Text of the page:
The muck boots have an insulated shell of CR-foam built into them so that your feet are kept warm without having to resort to thick socks. There is of course the risk that your feet could get too warm. In these circumstances you can simply roll the top of the boots down to let some of the heat out. You will notice that the lining is bright orange. This is to make you more visible in a hunting situation. Again not something I needed but worth a mention.



    Also the orange lining is made up of a material that has loads of tiny strands holding the layers apart to create a gap to allow your feet to breath. It also allows the moisture generated to travel through this gap and out of the boot. After the nine hours the boots my feet were still dry so it certainly seems like the lining does what it is meant to.
    You'll be glad to know I did not cut up the boots to get the picture of the section of the lining material. You get a small sample with the boots to let you se how it is made up.

    Conclusion
    Well first if you have not considered wellies as footware when paddling an open canoe I am telling you now it is a good choice. If you are going to use wellies in your canoe I can strongly recommend the Muck Boots, specifically the Avon but I would expect the quality and manufacture of the other models to make them pretty much as suitable.

    I am actually so taken with the Muck Boots that they will probably replace my walking boots in many instances. As well as keeping my feet drier they are warmer. When camping you need to put your footwear on when you need to answer nature's call during the night. Pulling on a pair of wellies is much more convenient than trying to do up a pair of boots. Since with the Avon I have boots that are warm and sturdy enough for my outdoor use I am not loosing anything by using them in place of the walking boots.
    Last edited by MagiKelly; 19th-November-2011 at 12:07 PM.
    John

  2. #2
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    Thanks for such a comprehensive review.

    I've been thinking about the wellie option, this may just swing it once i've saved up some pennies.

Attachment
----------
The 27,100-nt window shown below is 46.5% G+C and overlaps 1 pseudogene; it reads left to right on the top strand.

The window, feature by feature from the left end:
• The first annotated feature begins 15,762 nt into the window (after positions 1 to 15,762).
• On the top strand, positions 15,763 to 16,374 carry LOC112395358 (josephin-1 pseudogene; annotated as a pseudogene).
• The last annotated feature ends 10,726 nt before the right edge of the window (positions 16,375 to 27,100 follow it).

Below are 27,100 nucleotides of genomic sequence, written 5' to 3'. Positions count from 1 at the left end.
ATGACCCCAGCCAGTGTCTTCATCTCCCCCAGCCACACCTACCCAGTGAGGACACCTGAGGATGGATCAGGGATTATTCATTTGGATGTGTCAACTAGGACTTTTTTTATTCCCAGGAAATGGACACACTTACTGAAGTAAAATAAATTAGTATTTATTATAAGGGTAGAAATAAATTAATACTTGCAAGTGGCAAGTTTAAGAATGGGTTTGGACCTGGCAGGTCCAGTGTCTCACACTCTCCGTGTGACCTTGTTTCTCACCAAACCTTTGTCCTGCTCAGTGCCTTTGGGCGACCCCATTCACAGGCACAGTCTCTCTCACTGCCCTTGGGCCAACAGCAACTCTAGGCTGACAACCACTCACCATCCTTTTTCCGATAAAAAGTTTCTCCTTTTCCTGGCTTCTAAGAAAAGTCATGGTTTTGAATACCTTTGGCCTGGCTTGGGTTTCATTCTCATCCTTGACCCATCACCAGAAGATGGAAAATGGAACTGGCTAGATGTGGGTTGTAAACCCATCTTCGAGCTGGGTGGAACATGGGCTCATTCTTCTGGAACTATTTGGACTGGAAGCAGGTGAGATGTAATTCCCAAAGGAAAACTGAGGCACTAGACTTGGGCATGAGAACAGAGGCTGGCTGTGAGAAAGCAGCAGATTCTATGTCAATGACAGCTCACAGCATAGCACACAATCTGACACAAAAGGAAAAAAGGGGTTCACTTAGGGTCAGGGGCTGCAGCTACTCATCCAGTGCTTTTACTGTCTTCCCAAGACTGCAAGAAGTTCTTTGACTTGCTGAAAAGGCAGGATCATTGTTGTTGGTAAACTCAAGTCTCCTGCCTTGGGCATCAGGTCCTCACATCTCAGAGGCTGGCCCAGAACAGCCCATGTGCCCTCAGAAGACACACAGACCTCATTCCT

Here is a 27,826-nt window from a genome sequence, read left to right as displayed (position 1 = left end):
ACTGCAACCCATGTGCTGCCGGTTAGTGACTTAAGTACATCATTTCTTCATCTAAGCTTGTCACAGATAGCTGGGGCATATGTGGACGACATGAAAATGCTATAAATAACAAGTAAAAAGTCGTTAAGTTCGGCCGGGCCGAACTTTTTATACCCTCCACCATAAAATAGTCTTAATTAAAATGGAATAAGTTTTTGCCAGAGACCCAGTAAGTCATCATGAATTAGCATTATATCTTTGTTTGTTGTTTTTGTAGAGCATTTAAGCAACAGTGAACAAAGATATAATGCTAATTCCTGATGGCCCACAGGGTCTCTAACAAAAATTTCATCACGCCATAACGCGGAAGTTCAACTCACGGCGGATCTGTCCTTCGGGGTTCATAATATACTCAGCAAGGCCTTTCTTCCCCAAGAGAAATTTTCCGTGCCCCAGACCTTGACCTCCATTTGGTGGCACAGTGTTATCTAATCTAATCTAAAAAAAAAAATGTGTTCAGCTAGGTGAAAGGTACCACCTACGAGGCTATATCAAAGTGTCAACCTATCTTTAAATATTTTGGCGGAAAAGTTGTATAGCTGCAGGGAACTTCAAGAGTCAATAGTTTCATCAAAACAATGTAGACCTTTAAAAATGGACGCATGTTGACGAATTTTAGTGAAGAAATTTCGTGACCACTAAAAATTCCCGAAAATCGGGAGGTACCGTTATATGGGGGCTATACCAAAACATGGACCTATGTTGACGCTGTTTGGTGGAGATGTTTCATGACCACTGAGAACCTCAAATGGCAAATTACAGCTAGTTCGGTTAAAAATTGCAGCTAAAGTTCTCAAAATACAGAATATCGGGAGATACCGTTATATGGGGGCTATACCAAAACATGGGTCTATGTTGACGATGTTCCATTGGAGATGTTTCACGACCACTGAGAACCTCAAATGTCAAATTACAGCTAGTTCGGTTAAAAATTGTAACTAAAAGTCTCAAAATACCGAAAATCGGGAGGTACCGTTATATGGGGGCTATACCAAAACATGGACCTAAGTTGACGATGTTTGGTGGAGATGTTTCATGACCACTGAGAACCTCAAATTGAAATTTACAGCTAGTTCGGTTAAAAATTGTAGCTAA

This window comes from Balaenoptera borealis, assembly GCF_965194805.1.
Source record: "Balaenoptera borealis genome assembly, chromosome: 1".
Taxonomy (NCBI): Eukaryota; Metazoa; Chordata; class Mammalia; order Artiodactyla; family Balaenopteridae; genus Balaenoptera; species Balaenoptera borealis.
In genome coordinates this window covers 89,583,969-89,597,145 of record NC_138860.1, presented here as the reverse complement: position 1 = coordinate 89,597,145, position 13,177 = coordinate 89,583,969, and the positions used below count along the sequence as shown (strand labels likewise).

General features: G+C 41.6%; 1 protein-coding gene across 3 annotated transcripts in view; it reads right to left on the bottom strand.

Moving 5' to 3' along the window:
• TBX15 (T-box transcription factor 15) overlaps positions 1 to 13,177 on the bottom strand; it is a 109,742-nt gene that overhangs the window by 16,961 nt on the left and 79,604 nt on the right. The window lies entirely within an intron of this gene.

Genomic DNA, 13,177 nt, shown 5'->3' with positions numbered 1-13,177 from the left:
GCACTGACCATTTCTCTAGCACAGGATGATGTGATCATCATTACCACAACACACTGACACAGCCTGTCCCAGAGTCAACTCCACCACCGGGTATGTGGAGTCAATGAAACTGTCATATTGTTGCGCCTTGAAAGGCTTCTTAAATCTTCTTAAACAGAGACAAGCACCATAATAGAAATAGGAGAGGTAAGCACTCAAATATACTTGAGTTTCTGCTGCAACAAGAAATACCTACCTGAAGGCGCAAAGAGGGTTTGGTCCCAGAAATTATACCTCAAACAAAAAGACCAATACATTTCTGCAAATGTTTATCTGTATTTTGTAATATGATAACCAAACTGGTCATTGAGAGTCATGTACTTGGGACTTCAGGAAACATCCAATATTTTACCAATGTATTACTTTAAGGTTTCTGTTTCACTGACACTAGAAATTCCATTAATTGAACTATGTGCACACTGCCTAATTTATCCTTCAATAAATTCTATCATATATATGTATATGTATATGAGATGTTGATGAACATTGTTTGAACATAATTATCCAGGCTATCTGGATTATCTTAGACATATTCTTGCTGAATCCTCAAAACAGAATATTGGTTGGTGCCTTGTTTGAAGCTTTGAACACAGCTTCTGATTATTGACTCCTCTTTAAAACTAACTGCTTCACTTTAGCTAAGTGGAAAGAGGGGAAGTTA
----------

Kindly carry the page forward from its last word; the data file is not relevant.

'There is no wealth but life itself.'

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    It seems a good deal for 60. I see the website quoted has them available in Camouflage or Camouflage. However I see it is one of the modern hunting camo patterns rather than anything too military looking.

    Shold be highly midge and tick proof of course.

    I just wonder if it would be too hot in the summer though? I have neoprene lined wellies and they are way too hot in summer.

  4. #4
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    Quote Originally Posted by Doc
    I just wonder if it would be too hot in the summer though? I have neoprene lined wellies and they are way too hot in summer.
    Depends what you mean by summer. If you mean a normal Scottish summer then too hot should not be a problem However if it is proper hot then yes they may be too warm but rolling them down does let the heat out well. There is no longer the seal against your leg so the warm air can get out easily. If it is really warn I am likely to be wearing shorts and sandals though so not really a problem but I would probably have the wellies with me as a backup for night time or if the weather turned.
    John

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    They look really good. I'm almost convinced. What were the sizes like? Did they turn out as you expected size wise? I know you can always send them back, but I'd rather get it right first time.
    Matto

    Ours was the marsh country, down by the river, within, as the river wound, twenty miles of the sea.


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    Thanks for the review, ive been thinking about these and youve just convinced me. Im also interested in how the sizing worked out.
    Never underestimate the power of very stupid people in large groups
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    They sound really good. Do the liners take long to dry if you accidently wade in over their tops?

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    Sizing wise. I am a size 11 I got size 11 and they fit well. I can fit thickish socks on in them but not two pairs. They advise you that they are warm enough that you do not need lots of socks and my experience would back this up. So I would get the size of boots the same as your normal shoe size.